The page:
E-mail From Chile and
Well, I have spent the past 1(+) month in Chile but spending a lot of time criss-crossing
back and forth to and from Argentina.

I was silly enough before I got out here to think that these two countries were virtually the
same. Ahhh, my ignorance.

Since I have already put you guys through hearing about the first half of my time in Chile, I
will tell you all about what I have been up to since. When everyday is a new adventure, of
course I have stuff to share with all of you.

It is hard to fully appreciate the 'highs' of a place if you don't encounter a few 'lows', don't
you think? Well, I would have the opportunity to experience things on both sides.
Hmmm… Should I start with the 'lows' or 'highs'? It's probably best to go out on a high-
note so I will start with the lows…

Chilean Lows:

•        Even though it is considered a 'crime' to take some of nature aware with you when
leaving Easter Island, I did it anyway. And it wasn't by choice. It was merely because a sea
urchin decided to make its way into my heel while I was diving. That night my next-door
neighbor (who was a surfer) got out her medical kit and got most of it out. But there was a
piece that was lodged too far in. Now I have what appears to be a little black dot on my heel.

•        Coming face-to-face with a Santiago sidewalk during a busy lunch hour when I tried to
save my little ipod from getting into the wrong hands. In the end, the thief won and I
watched him run off while I was face-down on the ground. All I could think was 'What the
heck just happened?!?' (I can't say the actual words I was
actually thinking as the kids I
used to babysit are on this distribution list). Anyway, the guy is going to realize that karma
is a you-know-what when he discovers that he now has full access to Barbra Streisand and
show-tunes from my favorite musicals (for those of you worried about my musical tastes,
that stuff doesn't fill my
entire ipod). Realistically, I know he wiped out all of the music
probably minutes after getting his grubby hands on it. But I can at least live in my little
dream world where my ipod decides to not update any of the music.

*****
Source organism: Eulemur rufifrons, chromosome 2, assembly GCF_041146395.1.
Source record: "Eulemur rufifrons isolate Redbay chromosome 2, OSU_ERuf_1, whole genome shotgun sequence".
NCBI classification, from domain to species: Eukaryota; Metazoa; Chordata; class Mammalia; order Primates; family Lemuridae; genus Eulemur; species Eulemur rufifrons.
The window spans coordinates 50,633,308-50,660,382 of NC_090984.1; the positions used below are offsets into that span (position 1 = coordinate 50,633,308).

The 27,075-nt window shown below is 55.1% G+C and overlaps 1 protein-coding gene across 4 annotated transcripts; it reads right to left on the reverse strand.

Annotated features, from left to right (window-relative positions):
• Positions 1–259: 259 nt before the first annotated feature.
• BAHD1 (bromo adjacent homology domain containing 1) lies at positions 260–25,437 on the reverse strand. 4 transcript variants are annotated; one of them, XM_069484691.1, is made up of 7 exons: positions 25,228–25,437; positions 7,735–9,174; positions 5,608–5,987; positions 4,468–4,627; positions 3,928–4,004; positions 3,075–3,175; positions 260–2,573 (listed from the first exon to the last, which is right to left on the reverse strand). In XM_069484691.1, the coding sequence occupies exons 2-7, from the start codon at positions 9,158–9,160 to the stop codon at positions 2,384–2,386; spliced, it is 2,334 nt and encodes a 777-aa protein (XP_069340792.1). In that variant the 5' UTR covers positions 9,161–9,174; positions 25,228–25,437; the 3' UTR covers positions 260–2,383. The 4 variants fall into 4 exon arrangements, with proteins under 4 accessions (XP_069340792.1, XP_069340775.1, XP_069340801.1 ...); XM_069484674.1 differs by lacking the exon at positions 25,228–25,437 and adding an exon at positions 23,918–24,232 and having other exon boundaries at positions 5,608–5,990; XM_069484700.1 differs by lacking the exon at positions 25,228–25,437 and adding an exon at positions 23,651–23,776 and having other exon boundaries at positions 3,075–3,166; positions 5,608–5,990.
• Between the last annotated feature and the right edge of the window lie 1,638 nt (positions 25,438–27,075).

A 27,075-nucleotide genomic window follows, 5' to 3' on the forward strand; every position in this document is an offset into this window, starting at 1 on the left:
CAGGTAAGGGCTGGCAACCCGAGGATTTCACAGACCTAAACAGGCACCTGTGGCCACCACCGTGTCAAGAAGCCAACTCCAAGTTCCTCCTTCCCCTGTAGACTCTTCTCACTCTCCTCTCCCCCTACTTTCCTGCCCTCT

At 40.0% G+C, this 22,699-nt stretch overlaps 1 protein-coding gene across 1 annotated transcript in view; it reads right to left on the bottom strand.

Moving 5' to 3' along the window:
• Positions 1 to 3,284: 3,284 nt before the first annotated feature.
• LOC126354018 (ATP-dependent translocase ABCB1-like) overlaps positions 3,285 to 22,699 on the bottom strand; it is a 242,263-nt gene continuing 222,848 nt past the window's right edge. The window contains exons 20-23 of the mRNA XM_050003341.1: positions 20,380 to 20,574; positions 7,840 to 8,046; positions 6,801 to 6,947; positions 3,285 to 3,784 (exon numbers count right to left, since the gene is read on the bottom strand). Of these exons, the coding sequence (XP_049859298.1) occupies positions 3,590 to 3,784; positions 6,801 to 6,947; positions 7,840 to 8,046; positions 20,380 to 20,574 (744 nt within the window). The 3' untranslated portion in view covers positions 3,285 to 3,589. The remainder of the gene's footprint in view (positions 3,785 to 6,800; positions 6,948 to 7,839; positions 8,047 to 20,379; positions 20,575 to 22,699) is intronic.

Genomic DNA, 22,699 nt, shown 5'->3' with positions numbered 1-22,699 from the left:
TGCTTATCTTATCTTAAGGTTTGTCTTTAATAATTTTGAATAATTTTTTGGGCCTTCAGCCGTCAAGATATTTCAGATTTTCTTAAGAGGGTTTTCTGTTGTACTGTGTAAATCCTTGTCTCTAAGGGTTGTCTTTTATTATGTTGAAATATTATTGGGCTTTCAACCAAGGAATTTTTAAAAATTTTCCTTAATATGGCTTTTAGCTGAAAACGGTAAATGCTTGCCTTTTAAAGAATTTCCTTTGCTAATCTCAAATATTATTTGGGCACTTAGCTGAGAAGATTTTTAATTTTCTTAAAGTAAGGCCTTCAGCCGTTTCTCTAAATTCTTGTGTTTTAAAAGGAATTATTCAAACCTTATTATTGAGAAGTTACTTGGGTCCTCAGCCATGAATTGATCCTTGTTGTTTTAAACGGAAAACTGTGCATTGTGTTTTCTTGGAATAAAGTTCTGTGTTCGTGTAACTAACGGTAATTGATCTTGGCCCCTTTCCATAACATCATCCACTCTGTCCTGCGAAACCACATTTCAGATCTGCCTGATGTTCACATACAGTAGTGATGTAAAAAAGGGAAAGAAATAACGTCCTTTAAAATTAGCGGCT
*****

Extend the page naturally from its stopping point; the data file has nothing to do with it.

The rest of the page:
•        Being without any music. The logical thing would be to buy a new ipod. But the
motherboard on my computer is broken and, therefore, can't recognize any new hardware.
I have gotten to the point on bus rides where I sing 'The wheels on the bus go round and
round…" in my head. Sadly, that's not enough to tune out snoring and hacking coughs.

•        I lost my previous 3 hats. I bought one in Santiago that I loved. Like the forgetful idiot
that I tend to be, I forgot this on the bus that dropped me off in Salta. Doh! Is someone
telling me that I shouldn't wear a hat?

•        When I was in Valparaiso, I was reminded how people in the U.S. know of the word.
Simple: college basketball. Then I thought of the fact that it was the month of March. Then
I put two and two together and went into withdrawal-mode of the (then) upcoming March
Madness. To make up for this absence, I emailed my friend at home and asked if he was
hosting a pool this year. He was. I don't have one clue about college basketball this year but
I filled it out. (I should point out another low was having University of Arizona be a #8
seed. Ouch!)

•        Having a guy disturb 'mi dia tranquilo' while I was sitting in the main square in
Mendoza. I was reading and just enjoying life. Then he sat down. He kept trying to talk to
me. I kept trying to brush him off. I told him I didn't understand his Spanish and then
shook my head when he asked "Speak English?" This was going back and forth for a little
while. I was pointing to my book letting him know that I was reading. Finally I just decided
to stand up and walk a few steps away. At that point he let out a "(bleep)ing (bleep)." I can